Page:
The Rotunda of the National Archives Building in downtown Washington DC, contains the permanent exhibit of the Constitution, Bill of Rights and the Declaration of Independence. A new exhibit called the Public Vaults displays over 1,000 fascinating records (originals or reproductions) from the National Archives holdings.
Rotunda for the Charters of Freedom: The Declaration of Independence, the Constitution, and the Bill of Rights are in permanent display in the Rotunda. “A New World is at Hand” surrounds the Rotunda’s centerpiece cases. Presenting a selection of milestone documents, the exhibit chronicles the creation of the Charters of Freedom in the 18th century and their impact on the course of history in the United States and around the world.
The Public Vaults: This interactive exhibit invites visitors into the stacks and vaults of the National Archives to explore the raw material from which history is made. From Washington’s letters, Lincoln’s telegrams, and FDR’s fireside chats to UFO reports and declassified secrets of World War II, these documents chronicle both great national events and the lives of individual Americans.
Magna Carta: This foundation document of English common law was confirmed by Edward I in 1297. Only four originals of the 1297 Magna Carta remain, and only one permanently resides in the United States. Purchased by the Perot Foundation in 1984, it is on loan to the National Archives.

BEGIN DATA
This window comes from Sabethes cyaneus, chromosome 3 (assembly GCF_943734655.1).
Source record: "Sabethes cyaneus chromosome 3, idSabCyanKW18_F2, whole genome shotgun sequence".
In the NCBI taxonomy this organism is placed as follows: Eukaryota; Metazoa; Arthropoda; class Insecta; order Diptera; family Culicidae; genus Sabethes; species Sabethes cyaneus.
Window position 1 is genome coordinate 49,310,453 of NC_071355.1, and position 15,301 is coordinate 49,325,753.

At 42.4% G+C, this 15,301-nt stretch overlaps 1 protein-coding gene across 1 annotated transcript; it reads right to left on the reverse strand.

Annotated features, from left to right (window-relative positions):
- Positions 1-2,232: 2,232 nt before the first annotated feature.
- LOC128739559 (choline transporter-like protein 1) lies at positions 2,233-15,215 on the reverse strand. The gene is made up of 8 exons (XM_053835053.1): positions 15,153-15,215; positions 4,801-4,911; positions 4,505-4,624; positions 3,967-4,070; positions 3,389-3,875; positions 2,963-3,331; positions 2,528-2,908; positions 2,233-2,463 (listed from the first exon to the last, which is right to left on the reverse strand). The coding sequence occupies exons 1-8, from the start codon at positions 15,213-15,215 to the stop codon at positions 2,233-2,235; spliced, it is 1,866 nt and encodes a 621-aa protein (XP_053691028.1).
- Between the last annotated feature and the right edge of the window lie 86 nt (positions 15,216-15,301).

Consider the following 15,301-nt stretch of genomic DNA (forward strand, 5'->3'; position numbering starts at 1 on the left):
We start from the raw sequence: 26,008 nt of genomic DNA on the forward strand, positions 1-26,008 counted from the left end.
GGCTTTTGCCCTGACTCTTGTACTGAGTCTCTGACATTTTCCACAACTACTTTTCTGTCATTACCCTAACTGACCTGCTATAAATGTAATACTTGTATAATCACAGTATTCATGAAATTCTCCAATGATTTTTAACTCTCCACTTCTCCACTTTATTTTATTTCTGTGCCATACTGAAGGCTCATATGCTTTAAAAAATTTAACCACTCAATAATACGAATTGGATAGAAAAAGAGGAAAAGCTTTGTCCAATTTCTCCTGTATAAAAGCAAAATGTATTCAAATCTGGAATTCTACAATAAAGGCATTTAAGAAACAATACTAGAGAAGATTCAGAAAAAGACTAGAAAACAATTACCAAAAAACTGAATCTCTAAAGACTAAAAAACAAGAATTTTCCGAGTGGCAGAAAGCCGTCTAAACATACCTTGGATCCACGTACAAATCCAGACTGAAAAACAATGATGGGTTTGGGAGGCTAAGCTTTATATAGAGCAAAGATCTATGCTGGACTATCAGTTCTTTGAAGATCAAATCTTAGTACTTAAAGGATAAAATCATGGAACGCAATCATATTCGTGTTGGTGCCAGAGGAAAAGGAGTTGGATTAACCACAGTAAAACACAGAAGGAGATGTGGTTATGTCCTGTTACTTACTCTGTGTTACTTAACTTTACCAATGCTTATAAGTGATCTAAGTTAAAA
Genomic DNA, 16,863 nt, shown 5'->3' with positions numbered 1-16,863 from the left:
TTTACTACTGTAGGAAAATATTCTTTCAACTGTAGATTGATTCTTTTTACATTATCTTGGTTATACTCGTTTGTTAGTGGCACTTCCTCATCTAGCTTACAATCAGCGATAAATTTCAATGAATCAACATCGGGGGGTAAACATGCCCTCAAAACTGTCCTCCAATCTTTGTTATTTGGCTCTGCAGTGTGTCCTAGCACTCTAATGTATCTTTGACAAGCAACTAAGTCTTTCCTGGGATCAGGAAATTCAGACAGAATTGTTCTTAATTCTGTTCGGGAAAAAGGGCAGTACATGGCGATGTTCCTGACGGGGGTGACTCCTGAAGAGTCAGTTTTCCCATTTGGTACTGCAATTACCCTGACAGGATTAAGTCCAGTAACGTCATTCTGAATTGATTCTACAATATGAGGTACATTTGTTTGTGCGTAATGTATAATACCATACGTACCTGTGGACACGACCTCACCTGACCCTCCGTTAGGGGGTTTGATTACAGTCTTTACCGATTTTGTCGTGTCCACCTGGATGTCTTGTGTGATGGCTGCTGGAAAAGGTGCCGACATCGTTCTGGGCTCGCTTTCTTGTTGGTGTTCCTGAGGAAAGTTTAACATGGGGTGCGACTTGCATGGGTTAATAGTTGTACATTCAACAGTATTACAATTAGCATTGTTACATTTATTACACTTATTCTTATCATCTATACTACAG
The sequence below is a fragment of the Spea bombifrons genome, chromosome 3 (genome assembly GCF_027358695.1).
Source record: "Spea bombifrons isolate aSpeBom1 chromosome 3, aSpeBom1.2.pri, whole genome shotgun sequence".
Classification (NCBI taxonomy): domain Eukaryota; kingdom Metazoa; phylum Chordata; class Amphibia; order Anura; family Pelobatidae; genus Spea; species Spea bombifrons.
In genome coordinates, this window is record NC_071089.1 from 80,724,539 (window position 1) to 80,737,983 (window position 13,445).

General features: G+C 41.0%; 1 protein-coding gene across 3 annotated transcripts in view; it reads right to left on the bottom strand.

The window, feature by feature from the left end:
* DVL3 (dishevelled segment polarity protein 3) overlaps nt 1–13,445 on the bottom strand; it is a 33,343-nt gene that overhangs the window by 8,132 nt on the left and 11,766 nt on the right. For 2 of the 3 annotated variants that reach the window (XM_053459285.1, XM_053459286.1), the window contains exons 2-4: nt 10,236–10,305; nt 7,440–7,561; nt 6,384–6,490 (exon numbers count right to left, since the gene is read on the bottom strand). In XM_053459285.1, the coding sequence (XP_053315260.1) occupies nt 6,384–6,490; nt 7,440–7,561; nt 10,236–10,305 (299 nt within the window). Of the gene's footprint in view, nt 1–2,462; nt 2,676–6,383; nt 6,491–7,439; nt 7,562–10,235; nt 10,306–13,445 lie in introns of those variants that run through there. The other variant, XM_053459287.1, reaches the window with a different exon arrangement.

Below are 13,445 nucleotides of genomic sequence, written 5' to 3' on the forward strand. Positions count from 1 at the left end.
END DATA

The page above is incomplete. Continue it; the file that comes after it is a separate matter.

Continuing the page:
A component of the National Archives Experience is the 290-seat William G. McGowan Theater. By day, the McGowan Theater continuously shows a short signature film about the National Archives and twice daily shows a film about the Charters of Freedom.
* Visitors may wait in the general public line for entry at any time the museum is open. However, advance reservations are highly recommended and will allow visitors to avoid the exterior portion of the line to see the Charters of Freedom during the height of the tourist season (mid-March through Labor Day) and during holiday seasons such as the weeks of Thanksgiving, Christmas, and New Year’s.
Without advance reservations, it can take up to 1 hour or more to enter the building during the months of March, April and May, Thanksgiving weekend, the week between Christmas and New Year’s Day and other times when there is heavy visitor traffic. We encourage you to come prepared for inclement weather while waiting outdoors.
Visitors with advance reservations enter through the Special Events door at Constitution Ave. and 7th Street and must be in line at the entrance at least 10 minutes prior to the start time of their visit. Security Screening will be conducted upon entry. Leave backpacks, large bags, and metal jewelry behind in order to expedite the security check.
There are NO REFUNDS on any ticket orders. When the Archives are unexpectedly closed due to special events, national security concerns, or for other reasons, it will NOT be able to refund any money. In these cases, attempts will be made to re-book your tickets to another date. An unexpected closure of the National Archives is the ONLY time tours may be re-booked.